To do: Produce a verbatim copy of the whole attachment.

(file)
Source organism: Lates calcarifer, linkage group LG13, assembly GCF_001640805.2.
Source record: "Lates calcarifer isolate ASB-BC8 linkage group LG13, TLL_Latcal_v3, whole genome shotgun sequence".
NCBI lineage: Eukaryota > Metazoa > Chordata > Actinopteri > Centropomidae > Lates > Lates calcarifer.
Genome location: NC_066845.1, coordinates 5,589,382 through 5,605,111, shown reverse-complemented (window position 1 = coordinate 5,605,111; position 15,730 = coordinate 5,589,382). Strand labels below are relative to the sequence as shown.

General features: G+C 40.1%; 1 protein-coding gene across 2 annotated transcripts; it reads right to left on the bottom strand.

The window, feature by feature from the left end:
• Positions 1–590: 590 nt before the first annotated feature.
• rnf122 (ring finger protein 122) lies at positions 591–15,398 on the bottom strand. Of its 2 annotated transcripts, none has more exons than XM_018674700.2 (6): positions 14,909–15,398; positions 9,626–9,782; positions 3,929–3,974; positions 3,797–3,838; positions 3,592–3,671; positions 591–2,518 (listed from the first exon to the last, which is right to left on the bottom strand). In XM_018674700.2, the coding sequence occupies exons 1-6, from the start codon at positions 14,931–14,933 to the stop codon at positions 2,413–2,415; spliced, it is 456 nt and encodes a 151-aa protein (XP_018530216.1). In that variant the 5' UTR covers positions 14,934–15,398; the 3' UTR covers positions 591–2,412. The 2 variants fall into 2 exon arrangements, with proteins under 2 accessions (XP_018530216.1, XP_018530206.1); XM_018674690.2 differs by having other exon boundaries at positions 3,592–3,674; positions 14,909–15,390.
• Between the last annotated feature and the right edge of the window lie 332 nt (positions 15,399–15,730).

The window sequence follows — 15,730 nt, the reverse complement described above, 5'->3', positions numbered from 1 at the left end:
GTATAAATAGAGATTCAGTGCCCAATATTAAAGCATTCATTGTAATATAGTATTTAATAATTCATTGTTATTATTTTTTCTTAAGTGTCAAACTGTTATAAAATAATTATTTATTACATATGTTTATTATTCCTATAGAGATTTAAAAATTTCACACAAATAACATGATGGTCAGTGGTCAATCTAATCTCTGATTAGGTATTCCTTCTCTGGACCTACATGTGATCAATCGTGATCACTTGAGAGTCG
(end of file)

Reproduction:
Source organism: Lates calcarifer, linkage group LG13, assembly GCF_001640805.2.
Source record: "Lates calcarifer isolate ASB-BC8 linkage group LG13, TLL_Latcal_v3, whole genome shotgun sequence".
NCBI lineage: Eukaryota > Metazoa > Chordata > Actinopteri > Centropomidae > Lates > Lates calcarifer.
Genome location: NC_066845.1, coordinates 5,589,382 through 5,605,111, shown reverse-complemented (window position 1 = coordinate 5,605,111; position 15,730 = coordinate 5,589,382). Strand labels below are relative to the sequence as shown.

General features: G+C 40.1%; 1 protein-coding gene across 2 annotated transcripts; it reads right to left on the bottom strand.

The window, feature by feature from the left end:
• Positions 1–590: 590 nt before the first annotated feature.
• rnf122 (ring finger protein 122) lies at positions 591–15,398 on the bottom strand. Of its 2 annotated transcripts, none has more exons than XM_018674700.2 (6): positions 14,909–15,398; positions 9,626–9,782; positions 3,929–3,974; positions 3,797–3,838; positions 3,592–3,671; positions 591–2,518 (listed from the first exon to the last, which is right to left on the bottom strand). In XM_018674700.2, the coding sequence occupies exons 1-6, from the start codon at positions 14,931–14,933 to the stop codon at positions 2,413–2,415; spliced, it is 456 nt and encodes a 151-aa protein (XP_018530216.1). In that variant the 5' UTR covers positions 14,934–15,398; the 3' UTR covers positions 591–2,412. The 2 variants fall into 2 exon arrangements, with proteins under 2 accessions (XP_018530216.1, XP_018530206.1); XM_018674690.2 differs by having other exon boundaries at positions 3,592–3,674; positions 14,909–15,390.
• Between the last annotated feature and the right edge of the window lie 332 nt (positions 15,399–15,730).

The window sequence follows — 15,730 nt, the reverse complement described above, 5'->3', positions numbered from 1 at the left end:
GTATAAATAGAGATTCAGTGCCCAATATTAAAGCATTCATTGTAATATAGTATTTAATAATTCATTGTTATTATTTTTTCTTAAGTGTCAAACTGTTATAAAATAATTATTTATTACATATGTTTATTATTCCTATAGAGATTTAAAAATTTCACACAAATAACATGATGGTCAGTGGTCAATCTAATCTCTGATTAGGTATTCCTTCTCTGGACCTACATGTGATCAATCGTGATCACTTGAGAGTCG